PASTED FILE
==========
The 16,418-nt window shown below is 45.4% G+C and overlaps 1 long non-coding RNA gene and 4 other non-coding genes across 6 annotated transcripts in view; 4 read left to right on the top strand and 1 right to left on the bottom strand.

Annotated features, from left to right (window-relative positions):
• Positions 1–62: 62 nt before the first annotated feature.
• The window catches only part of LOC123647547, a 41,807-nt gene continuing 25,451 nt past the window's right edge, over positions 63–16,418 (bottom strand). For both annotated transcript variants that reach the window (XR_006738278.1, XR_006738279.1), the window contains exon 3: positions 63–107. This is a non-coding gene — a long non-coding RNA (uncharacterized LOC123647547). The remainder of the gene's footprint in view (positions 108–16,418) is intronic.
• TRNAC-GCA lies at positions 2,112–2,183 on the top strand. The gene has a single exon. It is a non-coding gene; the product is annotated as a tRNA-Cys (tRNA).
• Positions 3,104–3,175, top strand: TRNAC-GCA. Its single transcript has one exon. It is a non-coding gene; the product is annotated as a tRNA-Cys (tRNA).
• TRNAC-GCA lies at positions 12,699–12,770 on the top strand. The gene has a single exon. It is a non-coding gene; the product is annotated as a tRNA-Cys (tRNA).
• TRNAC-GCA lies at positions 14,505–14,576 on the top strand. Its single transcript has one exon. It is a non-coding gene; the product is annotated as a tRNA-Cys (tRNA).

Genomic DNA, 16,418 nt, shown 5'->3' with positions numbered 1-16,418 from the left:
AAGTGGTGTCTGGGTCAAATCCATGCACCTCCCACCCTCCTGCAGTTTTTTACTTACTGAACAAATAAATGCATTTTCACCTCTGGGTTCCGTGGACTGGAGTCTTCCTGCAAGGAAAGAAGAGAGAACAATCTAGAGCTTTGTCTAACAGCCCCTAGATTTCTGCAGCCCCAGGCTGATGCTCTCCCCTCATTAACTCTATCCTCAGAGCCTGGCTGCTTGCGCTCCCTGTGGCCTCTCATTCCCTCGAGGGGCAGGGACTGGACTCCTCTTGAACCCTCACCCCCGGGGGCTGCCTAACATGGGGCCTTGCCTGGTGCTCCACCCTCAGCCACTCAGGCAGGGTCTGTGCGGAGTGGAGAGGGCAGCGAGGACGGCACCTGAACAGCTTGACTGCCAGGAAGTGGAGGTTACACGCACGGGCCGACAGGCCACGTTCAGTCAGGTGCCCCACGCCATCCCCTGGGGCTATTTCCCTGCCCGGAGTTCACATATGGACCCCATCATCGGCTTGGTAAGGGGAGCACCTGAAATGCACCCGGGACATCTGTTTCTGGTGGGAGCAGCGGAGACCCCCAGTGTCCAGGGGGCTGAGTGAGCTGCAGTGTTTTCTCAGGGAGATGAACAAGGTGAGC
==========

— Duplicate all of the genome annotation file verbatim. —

The 16,418-nt window shown below is 45.4% G+C and overlaps 1 long non-coding RNA gene and 4 other non-coding genes across 6 annotated transcripts in view; 4 read left to right on the top strand and 1 right to left on the bottom strand.

Annotated features, from left to right (window-relative positions):
• Positions 1–62: 62 nt before the first annotated feature.
• The window catches only part of LOC123647547, a 41,807-nt gene continuing 25,451 nt past the window's right edge, over positions 63–16,418 (bottom strand). For both annotated transcript variants that reach the window (XR_006738278.1, XR_006738279.1), the window contains exon 3: positions 63–107. This is a non-coding gene — a long non-coding RNA (uncharacterized LOC123647547). The remainder of the gene's footprint in view (positions 108–16,418) is intronic.
• TRNAC-GCA lies at positions 2,112–2,183 on the top strand. The gene has a single exon. It is a non-coding gene; the product is annotated as a tRNA-Cys (tRNA).
• Positions 3,104–3,175, top strand: TRNAC-GCA. Its single transcript has one exon. It is a non-coding gene; the product is annotated as a tRNA-Cys (tRNA).
• TRNAC-GCA lies at positions 12,699–12,770 on the top strand. The gene has a single exon. It is a non-coding gene; the product is annotated as a tRNA-Cys (tRNA).
• TRNAC-GCA lies at positions 14,505–14,576 on the top strand. Its single transcript has one exon. It is a non-coding gene; the product is annotated as a tRNA-Cys (tRNA).

Genomic DNA, 16,418 nt, shown 5'->3' with positions numbered 1-16,418 from the left:
AAGTGGTGTCTGGGTCAAATCCATGCACCTCCCACCCTCCTGCAGTTTTTTACTTACTGAACAAATAAATGCATTTTCACCTCTGGGTTCCGTGGACTGGAGTCTTCCTGCAAGGAAAGAAGAGAGAACAATCTAGAGCTTTGTCTAACAGCCCCTAGATTTCTGCAGCCCCAGGCTGATGCTCTCCCCTCATTAACTCTATCCTCAGAGCCTGGCTGCTTGCGCTCCCTGTGGCCTCTCATTCCCTCGAGGGGCAGGGACTGGACTCCTCTTGAACCCTCACCCCCGGGGGCTGCCTAACATGGGGCCTTGCCTGGTGCTCCACCCTCAGCCACTCAGGCAGGGTCTGTGCGGAGTGGAGAGGGCAGCGAGGACGGCACCTGAACAGCTTGACTGCCAGGAAGTGGAGGTTACACGCACGGGCCGACAGGCCACGTTCAGTCAGGTGCCCCACGCCATCCCCTGGGGCTATTTCCCTGCCCGGAGTTCACATATGGACCCCATCATCGGCTTGGTAAGGGGAGCACCTGAAATGCACCCGGGACATCTGTTTCTGGTGGGAGCAGCGGAGACCCCCAGTGTCCAGGGGGCTGAGTGAGCTGCAGTGTTTTCTCAGGGAGATGAACAAGGTGAGC